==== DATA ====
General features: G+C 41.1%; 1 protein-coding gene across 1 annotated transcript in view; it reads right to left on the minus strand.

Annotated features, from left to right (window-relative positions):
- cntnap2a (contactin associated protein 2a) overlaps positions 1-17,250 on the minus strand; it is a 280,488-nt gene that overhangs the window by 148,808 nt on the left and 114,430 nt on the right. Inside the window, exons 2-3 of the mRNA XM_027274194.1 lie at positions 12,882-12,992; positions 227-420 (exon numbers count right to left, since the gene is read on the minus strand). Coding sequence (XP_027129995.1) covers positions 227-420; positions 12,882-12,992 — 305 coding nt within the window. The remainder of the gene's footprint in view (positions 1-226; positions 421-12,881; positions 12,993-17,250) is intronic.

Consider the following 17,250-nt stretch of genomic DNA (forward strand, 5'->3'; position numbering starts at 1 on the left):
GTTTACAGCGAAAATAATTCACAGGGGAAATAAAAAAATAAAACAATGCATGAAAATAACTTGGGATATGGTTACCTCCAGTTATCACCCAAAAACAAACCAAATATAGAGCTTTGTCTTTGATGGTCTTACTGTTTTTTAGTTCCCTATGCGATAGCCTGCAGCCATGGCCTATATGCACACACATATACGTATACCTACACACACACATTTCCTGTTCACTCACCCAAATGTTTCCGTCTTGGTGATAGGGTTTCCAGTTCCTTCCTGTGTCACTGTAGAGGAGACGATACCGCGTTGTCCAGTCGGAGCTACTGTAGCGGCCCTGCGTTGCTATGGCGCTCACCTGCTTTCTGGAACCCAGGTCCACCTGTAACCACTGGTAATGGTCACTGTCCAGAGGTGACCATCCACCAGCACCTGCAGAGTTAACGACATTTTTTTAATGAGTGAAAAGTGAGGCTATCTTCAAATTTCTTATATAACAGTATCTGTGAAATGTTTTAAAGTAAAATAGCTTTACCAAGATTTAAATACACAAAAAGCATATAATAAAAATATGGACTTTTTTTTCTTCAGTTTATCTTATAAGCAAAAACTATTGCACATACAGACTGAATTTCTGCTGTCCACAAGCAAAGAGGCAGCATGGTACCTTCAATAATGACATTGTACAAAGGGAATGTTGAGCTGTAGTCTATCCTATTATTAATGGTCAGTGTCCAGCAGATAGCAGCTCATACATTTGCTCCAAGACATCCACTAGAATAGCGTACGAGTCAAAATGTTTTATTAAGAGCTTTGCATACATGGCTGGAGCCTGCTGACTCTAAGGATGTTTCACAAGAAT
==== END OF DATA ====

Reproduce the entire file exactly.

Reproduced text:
General features: G+C 41.1%; 1 protein-coding gene across 1 annotated transcript in view; it reads right to left on the minus strand.

Annotated features, from left to right (window-relative positions):
- cntnap2a (contactin associated protein 2a) overlaps positions 1-17,250 on the minus strand; it is a 280,488-nt gene that overhangs the window by 148,808 nt on the left and 114,430 nt on the right. Inside the window, exons 2-3 of the mRNA XM_027274194.1 lie at positions 12,882-12,992; positions 227-420 (exon numbers count right to left, since the gene is read on the minus strand). Coding sequence (XP_027129995.1) covers positions 227-420; positions 12,882-12,992 — 305 coding nt within the window. The remainder of the gene's footprint in view (positions 1-226; positions 421-12,881; positions 12,993-17,250) is intronic.

Consider the following 17,250-nt stretch of genomic DNA (forward strand, 5'->3'; position numbering starts at 1 on the left):
GTTTACAGCGAAAATAATTCACAGGGGAAATAAAAAAATAAAACAATGCATGAAAATAACTTGGGATATGGTTACCTCCAGTTATCACCCAAAAACAAACCAAATATAGAGCTTTGTCTTTGATGGTCTTACTGTTTTTTAGTTCCCTATGCGATAGCCTGCAGCCATGGCCTATATGCACACACATATACGTATACCTACACACACACATTTCCTGTTCACTCACCCAAATGTTTCCGTCTTGGTGATAGGGTTTCCAGTTCCTTCCTGTGTCACTGTAGAGGAGACGATACCGCGTTGTCCAGTCGGAGCTACTGTAGCGGCCCTGCGTTGCTATGGCGCTCACCTGCTTTCTGGAACCCAGGTCCACCTGTAACCACTGGTAATGGTCACTGTCCAGAGGTGACCATCCACCAGCACCTGCAGAGTTAACGACATTTTTTTAATGAGTGAAAAGTGAGGCTATCTTCAAATTTCTTATATAACAGTATCTGTGAAATGTTTTAAAGTAAAATAGCTTTACCAAGATTTAAATACACAAAAAGCATATAATAAAAATATGGACTTTTTTTTCTTCAGTTTATCTTATAAGCAAAAACTATTGCACATACAGACTGAATTTCTGCTGTCCACAAGCAAAGAGGCAGCATGGTACCTTCAATAATGACATTGTACAAAGGGAATGTTGAGCTGTAGTCTATCCTATTATTAATGGTCAGTGTCCAGCAGATAGCAGCTCATACATTTGCTCCAAGACATCCACTAGAATAGCGTACGAGTCAAAATGTTTTATTAAGAGCTTTGCATACATGGCTGGAGCCTGCTGACTCTAAGGATGTTTCACAAGAAT